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Shearwater Nerd for PSD?

Discussion in 'Public Safety Divers' started by paperdesk, Nov 14, 2017.

  1. paperdesk

    paperdesk Solo Diver

    # of Dives: 100 - 199
    Location: Inchelium, WA
    353
    16
    18
  2. tbone1004

    tbone1004 ScubaBoard Supporter ScubaBoard Supporter

    # of Dives: I'm a Fish!
    Location: Greenville, South Carolina, United States
    14,097
    5,602
    113
    if you are using FFM it would be a very good alternative to wrist computers. If not using FFM, then I would not use it. Since most PSD's are using FFM's, then I would 100% advocate for it, especially with a pair of transmitters, one on backgas, one on pony bottle. Stick a button gauge on them to verify that they're full at the surface and do it to it
     
  3. paperdesk

    paperdesk Solo Diver

    # of Dives: 100 - 199
    Location: Inchelium, WA
    353
    16
    18
    Thanks for the reply. We're in the process of switching to FFM. My super old wrist computer just quite talking to the transmitter, and looking at possible replacement options I bumped into the nerd.
     
  4. rkinder

    rkinder Public Safety Diver

    # of Dives: 5,000 - ∞
    Location: Seneca, SC
    41
    44
    18
    For the most important safety item in diving that is a pressure gauge, there is no replacement for a easy to read Analog Pressure Gauge. Each transducer placed on the regulator opens another point of failure. While eliminating hoses is nice I feel it is much better to properly route them and secure them close to the body with clips. When it becomes time to check pressure unclip extend read and return to clip. I have used various transducers over the years but always go back to a high quality SPG. In fact I dive with 2 computers, an analog depth gauge, stop watch, and tables on every dive. Computers fail rarely now but they still fail, so I keep simple reliable backups.
     
  5. paperdesk

    paperdesk Solo Diver

    # of Dives: 100 - 199
    Location: Inchelium, WA
    353
    16
    18
    I agree that best practice is to carry an SPG, however, it also seems to me that HUD would be a wise addition. What are the cons? Having the vital info in your face all the time seems a lot better than having it clipped to your waist. I can clip and unclip just fine with dry or wet gloves on, but in all honesty I find I don't check pressure as often as I should simply because it gets to be a pain.
     
  6. rkinder

    rkinder Public Safety Diver

    # of Dives: 5,000 - ∞
    Location: Seneca, SC
    41
    44
    18
    I can't disagree that a HUD has advantages, making some tasks much easier, and in some cases safer. Just call me OLD Fashioned for sticking with analog for SPG. But after 48 years of diving I have experienced many electronic failures, of course this has decreased over the last 5 to 8 years. as things become more reliable. But they still fail, for many reasons. I won't get mad if that is your decision to trust electronics, it is simply my decision to KISS when it comes to pressure.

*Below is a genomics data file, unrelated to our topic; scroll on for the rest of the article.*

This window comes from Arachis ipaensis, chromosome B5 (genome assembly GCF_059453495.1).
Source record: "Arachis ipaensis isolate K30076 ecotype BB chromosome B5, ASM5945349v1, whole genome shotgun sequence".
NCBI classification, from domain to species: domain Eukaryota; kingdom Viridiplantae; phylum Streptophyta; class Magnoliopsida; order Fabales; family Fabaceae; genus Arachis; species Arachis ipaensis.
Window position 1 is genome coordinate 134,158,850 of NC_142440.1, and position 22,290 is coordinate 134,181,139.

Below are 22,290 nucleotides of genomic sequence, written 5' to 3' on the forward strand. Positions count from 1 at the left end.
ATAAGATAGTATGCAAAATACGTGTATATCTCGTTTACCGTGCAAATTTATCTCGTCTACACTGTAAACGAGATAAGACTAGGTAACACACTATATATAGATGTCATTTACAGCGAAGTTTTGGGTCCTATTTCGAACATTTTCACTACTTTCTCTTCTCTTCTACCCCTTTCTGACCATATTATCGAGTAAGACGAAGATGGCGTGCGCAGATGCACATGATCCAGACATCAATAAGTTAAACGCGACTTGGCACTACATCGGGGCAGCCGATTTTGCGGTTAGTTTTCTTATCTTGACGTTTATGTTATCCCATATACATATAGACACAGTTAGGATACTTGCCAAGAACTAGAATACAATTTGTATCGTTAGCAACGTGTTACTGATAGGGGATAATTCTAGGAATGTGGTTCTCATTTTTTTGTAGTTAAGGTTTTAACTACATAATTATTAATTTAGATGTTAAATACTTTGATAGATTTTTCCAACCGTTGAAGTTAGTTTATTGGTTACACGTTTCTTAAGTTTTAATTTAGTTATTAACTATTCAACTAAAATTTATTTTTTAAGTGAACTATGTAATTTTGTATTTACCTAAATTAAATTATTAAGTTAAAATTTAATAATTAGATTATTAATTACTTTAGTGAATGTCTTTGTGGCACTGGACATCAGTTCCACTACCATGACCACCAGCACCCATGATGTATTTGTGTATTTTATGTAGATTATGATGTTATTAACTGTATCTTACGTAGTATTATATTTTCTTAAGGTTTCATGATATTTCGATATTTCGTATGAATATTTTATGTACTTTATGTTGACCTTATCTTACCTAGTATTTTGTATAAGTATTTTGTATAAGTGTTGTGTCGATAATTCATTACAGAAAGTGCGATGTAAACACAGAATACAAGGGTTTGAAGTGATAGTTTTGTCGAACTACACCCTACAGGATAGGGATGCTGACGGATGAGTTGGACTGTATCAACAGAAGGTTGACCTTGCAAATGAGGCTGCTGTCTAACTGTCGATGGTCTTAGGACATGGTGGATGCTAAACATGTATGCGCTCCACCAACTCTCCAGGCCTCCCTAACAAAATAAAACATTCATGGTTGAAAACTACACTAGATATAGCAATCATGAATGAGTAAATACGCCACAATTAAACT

I have developed a personal habit of counting breaths and keeping up with my pressure at various depths, and normally find that I am within 100 PSI. but this takes lots of practice and time in the water, in addition it is a skill that goes away quickly when not done on a regular basis. For the diver getting in the water 10 to 20 times a year this is not a good option.
     
  7. paperdesk

    paperdesk Solo Diver

    # of Dives: 100 - 199
    Location: Inchelium, WA
    353
    16
    18
    I have never run out of "air" and usually have a very good idea of what I have left whether I look at the gauge or not. However, add some stress and task loading, and I could see that all going out the window. I wouldn't advocate a single computer as replacement for an SPG, but in addition to it. The SPG would be the backup.

    I'm not an experienced diver like many of you with 1000's of dives, and really want to know the pros and cons, so I want to get honest feedback.

    Ted
    .
     
  8. tbone1004

    tbone1004 ScubaBoard Supporter ScubaBoard Supporter

    # of Dives: I'm a Fish!
    Location: Greenville, South Carolina, United States
    14,097
    5,602
    113
    three of the highest failure prone components of a scuba regulator are the HP hose itself, and the pair of tiny o-rings in the spool. Moving to a transmitter eliminates all three of them.
    The failure mode it adds is loss of signal. That will be due to battery failure, some weird interference issue, or component failure. Any of which results in end of dive, no different than a failed HP spool or hose.

    What it adds in terms of safety benefits is that you can see the gas contents of both of your tanks 100% of the time without having to look away from the task at hand and take away your hands from what they are doing. The reliability has gone up tremendously over the last several years, particular with Shearwater committing to the cause, and to me the tradeoffs are the cost of the components themselves. If you can swing it, I personally see no reason for continuing with analog gauges
     
    paperdesk likes this.
  9. KevinNM

    KevinNM DIR Practitioner

    2,629
    1,107
    113
    Is the HUD still visible in black water? That would seem very useful for a PSD.
     
  10. tbone1004

    tbone1004 ScubaBoard Supporter ScubaBoard Supporter

    # of Dives: I'm a Fish!
    Location: Greenville, South Carolina, United States
    14,097
    5,602
    113
    no less visible than a computer held at your mask. Unfortunately the Oceanic Datamask is about the only thing that's truly visible in no viz conditions because it is inside of your mask, but this gets real bloody close
     

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